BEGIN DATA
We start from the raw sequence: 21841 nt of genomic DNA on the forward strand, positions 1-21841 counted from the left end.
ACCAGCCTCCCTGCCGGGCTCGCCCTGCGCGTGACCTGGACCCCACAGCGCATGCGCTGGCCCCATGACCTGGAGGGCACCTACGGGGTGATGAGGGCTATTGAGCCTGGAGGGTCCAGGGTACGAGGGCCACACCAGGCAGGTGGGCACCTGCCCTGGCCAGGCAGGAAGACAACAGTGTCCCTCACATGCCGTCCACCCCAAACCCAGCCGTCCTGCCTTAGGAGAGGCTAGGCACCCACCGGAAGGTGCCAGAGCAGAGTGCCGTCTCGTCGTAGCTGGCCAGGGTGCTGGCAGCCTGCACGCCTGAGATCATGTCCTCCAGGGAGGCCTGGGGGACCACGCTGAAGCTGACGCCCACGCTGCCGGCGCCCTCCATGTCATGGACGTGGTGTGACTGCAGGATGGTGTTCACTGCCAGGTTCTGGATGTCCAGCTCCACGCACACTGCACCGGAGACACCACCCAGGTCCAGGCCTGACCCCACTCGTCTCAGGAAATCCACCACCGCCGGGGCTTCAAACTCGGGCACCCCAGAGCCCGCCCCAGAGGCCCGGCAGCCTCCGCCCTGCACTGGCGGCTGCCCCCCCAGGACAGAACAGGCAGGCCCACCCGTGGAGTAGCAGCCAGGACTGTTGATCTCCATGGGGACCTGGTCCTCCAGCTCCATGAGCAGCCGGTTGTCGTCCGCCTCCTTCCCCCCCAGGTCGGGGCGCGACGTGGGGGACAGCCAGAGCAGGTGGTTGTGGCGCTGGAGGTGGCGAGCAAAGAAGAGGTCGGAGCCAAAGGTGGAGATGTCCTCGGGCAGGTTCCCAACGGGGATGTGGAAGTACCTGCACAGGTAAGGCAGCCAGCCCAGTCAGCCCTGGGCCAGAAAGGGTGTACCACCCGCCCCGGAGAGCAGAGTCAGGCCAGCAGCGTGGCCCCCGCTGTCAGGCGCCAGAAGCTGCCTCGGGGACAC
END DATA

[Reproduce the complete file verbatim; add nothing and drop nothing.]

We start from the raw sequence: 21841 nt of genomic DNA on the forward strand, positions 1-21841 counted from the left end.
ACCAGCCTCCCTGCCGGGCTCGCCCTGCGCGTGACCTGGACCCCACAGCGCATGCGCTGGCCCCATGACCTGGAGGGCACCTACGGGGTGATGAGGGCTATTGAGCCTGGAGGGTCCAGGGTACGAGGGCCACACCAGGCAGGTGGGCACCTGCCCTGGCCAGGCAGGAAGACAACAGTGTCCCTCACATGCCGTCCACCCCAAACCCAGCCGTCCTGCCTTAGGAGAGGCTAGGCACCCACCGGAAGGTGCCAGAGCAGAGTGCCGTCTCGTCGTAGCTGGCCAGGGTGCTGGCAGCCTGCACGCCTGAGATCATGTCCTCCAGGGAGGCCTGGGGGACCACGCTGAAGCTGACGCCCACGCTGCCGGCGCCCTCCATGTCATGGACGTGGTGTGACTGCAGGATGGTGTTCACTGCCAGGTTCTGGATGTCCAGCTCCACGCACACTGCACCGGAGACACCACCCAGGTCCAGGCCTGACCCCACTCGTCTCAGGAAATCCACCACCGCCGGGGCTTCAAACTCGGGCACCCCAGAGCCCGCCCCAGAGGCCCGGCAGCCTCCGCCCTGCACTGGCGGCTGCCCCCCCAGGACAGAACAGGCAGGCCCACCCGTGGAGTAGCAGCCAGGACTGTTGATCTCCATGGGGACCTGGTCCTCCAGCTCCATGAGCAGCCGGTTGTCGTCCGCCTCCTTCCCCCCCAGGTCGGGGCGCGACGTGGGGGACAGCCAGAGCAGGTGGTTGTGGCGCTGGAGGTGGCGAGCAAAGAAGAGGTCGGAGCCAAAGGTGGAGATGTCCTCGGGCAGGTTCCCAACGGGGATGTGGAAGTACCTGCACAGGTAAGGCAGCCAGCCCAGTCAGCCCTGGGCCAGAAAGGGTGTACCACCCGCCCCGGAGAGCAGAGTCAGGCCAGCAGCGTGGCCCCCGCTGTCAGGCGCCAGAAGCTGCCTCGGGGACAC